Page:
In response to my post on this subject, there was the concern about the source of the report, and the fallout, if any, to MSFT shareholders. My reply follows:
"Microsoft shareholders would not be upset because it would almost certainly be an outright cash purchase, without any new issuance of shares.
You're right about the 50% figure. However, you are making the assumption that the bureaucrats/Eurocrats in the government departments involved would see it as that.
They are going to see MSFT, and AOL, and start filing lawsuits.
They might have a case as you, I, and the general public would see Microsoft, while being only a 50-50 partner, as having operational control.
It is this operational control that might bother them, despite the fact that AOL has been losing customers to broadband for the past few years.
A Microsoft purchase would save AOL, stanch the current bleeding, and, coupled with the recent flood of innovations coming out of the MSN team, actually reverse the flow.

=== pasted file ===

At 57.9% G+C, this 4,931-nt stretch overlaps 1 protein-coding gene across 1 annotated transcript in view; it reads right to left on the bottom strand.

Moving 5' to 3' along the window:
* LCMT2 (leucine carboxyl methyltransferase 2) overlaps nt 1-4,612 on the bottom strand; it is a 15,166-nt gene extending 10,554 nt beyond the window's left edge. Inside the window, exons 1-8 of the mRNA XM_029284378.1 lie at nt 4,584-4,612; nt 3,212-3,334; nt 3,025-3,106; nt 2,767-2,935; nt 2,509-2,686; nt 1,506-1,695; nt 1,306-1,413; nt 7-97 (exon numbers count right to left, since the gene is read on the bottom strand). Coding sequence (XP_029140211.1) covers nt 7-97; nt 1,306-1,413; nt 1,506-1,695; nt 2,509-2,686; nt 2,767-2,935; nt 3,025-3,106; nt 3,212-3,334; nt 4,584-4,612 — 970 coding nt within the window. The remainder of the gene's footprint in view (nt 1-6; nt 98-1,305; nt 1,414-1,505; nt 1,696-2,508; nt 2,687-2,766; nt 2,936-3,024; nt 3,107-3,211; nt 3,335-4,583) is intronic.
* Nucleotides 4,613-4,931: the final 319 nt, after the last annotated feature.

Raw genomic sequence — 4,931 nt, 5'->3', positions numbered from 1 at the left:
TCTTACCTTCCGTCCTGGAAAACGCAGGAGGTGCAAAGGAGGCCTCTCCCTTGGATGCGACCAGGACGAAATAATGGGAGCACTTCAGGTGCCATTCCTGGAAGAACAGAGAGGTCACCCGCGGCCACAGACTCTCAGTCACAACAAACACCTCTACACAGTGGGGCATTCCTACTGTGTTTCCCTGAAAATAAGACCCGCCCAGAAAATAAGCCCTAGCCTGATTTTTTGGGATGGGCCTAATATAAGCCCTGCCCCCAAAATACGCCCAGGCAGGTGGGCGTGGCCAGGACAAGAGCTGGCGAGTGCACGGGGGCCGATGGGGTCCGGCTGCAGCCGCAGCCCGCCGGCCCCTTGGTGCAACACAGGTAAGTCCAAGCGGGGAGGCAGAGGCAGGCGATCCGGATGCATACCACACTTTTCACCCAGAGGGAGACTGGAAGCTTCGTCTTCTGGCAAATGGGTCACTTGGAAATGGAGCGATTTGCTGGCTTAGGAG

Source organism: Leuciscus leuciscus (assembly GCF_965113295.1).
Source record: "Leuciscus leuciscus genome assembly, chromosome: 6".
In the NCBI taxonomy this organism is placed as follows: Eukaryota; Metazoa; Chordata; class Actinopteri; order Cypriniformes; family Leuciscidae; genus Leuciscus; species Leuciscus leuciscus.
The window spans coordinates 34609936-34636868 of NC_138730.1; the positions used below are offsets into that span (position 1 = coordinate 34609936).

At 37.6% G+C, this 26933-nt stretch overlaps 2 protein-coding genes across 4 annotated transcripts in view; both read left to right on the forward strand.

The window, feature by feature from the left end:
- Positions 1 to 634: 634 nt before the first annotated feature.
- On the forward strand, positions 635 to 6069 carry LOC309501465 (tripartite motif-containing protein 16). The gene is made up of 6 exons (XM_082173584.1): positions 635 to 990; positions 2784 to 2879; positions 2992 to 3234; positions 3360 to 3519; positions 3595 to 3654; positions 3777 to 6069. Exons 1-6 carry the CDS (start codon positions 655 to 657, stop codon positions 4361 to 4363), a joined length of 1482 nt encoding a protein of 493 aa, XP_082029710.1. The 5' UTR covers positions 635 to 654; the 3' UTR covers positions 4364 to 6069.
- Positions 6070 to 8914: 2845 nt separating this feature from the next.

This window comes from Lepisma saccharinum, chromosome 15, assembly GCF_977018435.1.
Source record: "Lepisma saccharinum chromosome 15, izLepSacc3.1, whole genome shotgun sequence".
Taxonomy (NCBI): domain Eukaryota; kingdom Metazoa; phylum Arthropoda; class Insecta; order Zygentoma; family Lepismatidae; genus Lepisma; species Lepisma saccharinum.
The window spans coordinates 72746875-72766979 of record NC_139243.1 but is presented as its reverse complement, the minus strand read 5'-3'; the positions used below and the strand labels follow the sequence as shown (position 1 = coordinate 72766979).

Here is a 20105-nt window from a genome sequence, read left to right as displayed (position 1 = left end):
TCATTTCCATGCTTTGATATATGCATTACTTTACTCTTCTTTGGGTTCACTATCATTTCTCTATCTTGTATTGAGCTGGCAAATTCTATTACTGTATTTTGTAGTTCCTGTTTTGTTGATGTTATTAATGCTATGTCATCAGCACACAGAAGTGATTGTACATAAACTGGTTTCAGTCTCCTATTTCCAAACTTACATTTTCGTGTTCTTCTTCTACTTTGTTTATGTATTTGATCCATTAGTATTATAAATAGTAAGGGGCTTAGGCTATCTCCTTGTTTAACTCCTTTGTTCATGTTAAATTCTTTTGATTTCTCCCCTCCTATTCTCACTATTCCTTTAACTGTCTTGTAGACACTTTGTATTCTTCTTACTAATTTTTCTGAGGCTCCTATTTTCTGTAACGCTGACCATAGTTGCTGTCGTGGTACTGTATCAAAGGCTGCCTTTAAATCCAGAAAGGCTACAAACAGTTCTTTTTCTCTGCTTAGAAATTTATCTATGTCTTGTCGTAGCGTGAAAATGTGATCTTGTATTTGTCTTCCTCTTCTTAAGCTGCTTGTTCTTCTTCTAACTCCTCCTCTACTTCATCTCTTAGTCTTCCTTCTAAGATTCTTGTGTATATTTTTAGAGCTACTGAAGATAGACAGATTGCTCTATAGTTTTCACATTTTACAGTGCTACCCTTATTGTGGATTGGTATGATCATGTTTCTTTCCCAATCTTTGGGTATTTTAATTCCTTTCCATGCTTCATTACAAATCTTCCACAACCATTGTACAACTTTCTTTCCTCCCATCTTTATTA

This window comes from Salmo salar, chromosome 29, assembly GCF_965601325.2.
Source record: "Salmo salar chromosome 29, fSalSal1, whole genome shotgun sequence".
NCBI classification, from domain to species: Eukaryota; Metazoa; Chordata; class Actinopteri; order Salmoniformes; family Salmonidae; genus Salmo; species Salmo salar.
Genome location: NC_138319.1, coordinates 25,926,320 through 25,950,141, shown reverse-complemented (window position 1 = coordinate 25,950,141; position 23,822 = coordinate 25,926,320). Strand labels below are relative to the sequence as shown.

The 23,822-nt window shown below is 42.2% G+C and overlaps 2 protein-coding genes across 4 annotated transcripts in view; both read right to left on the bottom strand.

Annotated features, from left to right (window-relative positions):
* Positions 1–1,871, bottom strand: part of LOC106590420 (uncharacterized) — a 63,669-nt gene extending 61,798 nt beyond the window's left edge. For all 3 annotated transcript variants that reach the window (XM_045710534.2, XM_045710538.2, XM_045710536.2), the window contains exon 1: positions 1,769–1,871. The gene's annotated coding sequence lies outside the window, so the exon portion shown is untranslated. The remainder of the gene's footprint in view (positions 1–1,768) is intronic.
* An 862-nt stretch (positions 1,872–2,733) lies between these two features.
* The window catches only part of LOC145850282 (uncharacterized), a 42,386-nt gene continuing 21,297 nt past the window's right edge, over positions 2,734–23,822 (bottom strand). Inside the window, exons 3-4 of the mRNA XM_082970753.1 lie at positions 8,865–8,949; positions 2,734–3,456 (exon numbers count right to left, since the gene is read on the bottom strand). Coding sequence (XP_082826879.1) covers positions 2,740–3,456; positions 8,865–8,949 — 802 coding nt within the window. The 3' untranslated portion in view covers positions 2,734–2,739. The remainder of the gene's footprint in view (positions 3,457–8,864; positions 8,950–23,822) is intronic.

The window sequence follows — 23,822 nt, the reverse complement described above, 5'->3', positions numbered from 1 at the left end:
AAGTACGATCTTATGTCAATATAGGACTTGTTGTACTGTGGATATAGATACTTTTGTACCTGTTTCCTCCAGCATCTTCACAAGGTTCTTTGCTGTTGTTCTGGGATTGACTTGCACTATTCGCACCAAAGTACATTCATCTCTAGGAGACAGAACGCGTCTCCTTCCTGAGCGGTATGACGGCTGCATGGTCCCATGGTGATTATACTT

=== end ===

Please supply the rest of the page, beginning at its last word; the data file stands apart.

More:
Also the combo would be formidable in terms of setting web standards; which might be another concern, especially to the playa’ haters. And such a team would be a Playa', with a Capital 'P'.
For Time Warner, the sale would let it escape the scorn it has been getting since the start of the AOL-Time Warner merger debacle. It would also receive some cash to mollify shareholders, and be able to tell Carl Ichan that there are moves afoot to enhance shareholder value without the sale/IPO of Time Warner Cable.
It looks to be a win-win situation if the governmental review agencies don’t meddle."